GOP hopeful Herman Cain: Communities have right to ban mosques

Republican presidential candidate Herman Cain said Sunday that communities should be able to prevent the construction of mosques in their neighborhoods.

The Chicago Sun-Times says:

Appearing on “Fox News Sunday,” the former Godfather’s Pizza CEO said protests and legal challenges to a planned mosque in a Tennessee city are an example of local residents pushing back.

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Cain said his view doesn’t amount to religious discrimination because he says Muslims are trying to inject Shariah law into the U.S.

Shariah is a set of core principles that most Muslims recognize and a series of rulings from religious scholars. It covers many areas of life and different sects have different versions and interpretations of the code.

According to CNN

Cain said he sided with some residents of a Tennessee town who tried to prevent Muslims from worshiping nearby.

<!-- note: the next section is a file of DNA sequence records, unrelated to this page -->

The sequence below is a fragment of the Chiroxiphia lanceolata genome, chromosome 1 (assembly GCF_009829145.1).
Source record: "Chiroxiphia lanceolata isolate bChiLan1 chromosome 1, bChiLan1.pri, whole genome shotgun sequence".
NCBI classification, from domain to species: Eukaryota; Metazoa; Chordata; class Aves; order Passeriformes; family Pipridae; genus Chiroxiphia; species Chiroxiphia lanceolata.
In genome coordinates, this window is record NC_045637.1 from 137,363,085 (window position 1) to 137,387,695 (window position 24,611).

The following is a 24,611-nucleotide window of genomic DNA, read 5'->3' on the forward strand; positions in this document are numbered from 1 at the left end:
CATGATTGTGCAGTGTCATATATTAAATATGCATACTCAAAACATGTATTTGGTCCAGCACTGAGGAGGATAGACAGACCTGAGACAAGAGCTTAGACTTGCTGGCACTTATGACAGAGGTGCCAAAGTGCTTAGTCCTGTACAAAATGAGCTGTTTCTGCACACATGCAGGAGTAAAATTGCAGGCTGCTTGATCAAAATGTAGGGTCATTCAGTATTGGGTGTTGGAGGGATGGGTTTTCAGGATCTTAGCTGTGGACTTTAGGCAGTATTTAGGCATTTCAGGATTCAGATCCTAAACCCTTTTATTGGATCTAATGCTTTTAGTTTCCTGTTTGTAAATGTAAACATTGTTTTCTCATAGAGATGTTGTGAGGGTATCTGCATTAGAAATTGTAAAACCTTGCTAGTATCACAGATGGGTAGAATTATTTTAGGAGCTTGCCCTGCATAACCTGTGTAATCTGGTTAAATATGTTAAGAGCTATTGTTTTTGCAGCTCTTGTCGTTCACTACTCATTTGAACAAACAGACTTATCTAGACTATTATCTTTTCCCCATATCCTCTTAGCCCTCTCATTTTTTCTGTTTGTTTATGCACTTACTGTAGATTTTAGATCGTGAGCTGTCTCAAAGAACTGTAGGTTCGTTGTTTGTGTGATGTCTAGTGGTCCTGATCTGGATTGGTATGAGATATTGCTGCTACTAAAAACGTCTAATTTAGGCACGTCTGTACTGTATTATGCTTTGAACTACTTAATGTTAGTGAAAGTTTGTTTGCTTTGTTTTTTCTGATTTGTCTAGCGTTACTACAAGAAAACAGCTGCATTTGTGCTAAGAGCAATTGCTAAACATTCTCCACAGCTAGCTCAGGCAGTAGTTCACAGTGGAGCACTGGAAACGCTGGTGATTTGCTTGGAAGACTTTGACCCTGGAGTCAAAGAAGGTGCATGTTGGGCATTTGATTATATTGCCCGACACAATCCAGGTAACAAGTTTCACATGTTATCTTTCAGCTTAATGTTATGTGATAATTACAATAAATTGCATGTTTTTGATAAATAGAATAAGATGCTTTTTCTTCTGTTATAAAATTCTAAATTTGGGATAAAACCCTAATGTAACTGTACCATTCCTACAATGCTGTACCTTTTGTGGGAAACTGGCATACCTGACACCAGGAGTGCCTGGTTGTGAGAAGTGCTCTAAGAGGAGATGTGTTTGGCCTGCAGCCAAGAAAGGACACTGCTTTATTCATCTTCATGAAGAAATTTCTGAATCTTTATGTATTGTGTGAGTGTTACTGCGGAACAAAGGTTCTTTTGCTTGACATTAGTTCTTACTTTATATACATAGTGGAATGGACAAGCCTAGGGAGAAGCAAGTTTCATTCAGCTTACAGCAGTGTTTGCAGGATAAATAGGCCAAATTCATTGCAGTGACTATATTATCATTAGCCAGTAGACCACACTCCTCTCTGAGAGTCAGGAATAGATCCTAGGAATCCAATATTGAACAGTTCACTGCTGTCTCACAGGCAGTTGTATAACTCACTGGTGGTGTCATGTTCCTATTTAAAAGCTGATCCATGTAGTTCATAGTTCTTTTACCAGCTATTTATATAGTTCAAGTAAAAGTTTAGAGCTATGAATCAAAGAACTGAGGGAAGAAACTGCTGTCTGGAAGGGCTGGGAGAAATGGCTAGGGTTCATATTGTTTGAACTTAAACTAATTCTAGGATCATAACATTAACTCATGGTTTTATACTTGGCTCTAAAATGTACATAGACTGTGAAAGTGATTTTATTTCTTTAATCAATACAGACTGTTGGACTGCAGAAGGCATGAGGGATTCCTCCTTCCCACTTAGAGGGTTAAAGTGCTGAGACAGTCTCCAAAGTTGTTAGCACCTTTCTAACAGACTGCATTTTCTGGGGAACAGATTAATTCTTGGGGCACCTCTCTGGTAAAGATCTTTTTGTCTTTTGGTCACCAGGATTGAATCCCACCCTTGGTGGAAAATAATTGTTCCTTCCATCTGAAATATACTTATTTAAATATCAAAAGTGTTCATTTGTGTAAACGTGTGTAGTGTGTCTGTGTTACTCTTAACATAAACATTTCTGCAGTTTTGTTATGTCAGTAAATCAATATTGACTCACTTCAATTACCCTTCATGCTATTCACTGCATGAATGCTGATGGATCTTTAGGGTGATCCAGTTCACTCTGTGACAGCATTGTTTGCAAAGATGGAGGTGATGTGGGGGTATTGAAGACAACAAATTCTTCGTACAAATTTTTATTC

The Islamic Center of Murfreesboro, outside Nashville, has been the subject of protests and counter protests earlier. A judge ruled in May that its planned construction did not harm the residents who sued to prevent it, but also allowed claims that the county violated an open meetings law in approving it to move forward. Construction of the new center has yet to start as the case continues.

“Our Constitution guarantees separation of church and state. Islam combines church and state,” Cain said on “Fox News Sunday.” “They are using the church part of our First Amendment to infuse their mosque in that community and the people in the community do not like it, they disagree with it.” writes

Saleh Sbenaty, a member of the Islamic Center of Murfreesboro’s planning committee and an MTSU professor, was saddened by the remarks.

“It’s really sad to hear those words coming out from a GOP candidate who not only suppose to believe in but uphold the US Constitution,” Sbenaty said.

He said Cain shouldn’t be making blanket statements without even reaching out to the Muslim community in Murfreesboro.

“Of course, it is hurtful especially because we feel he did not listen to both sides,” Sbenaty said, “It’s very hard for us to image that someone would listen to a few radicals who are accusing and making false claims.”

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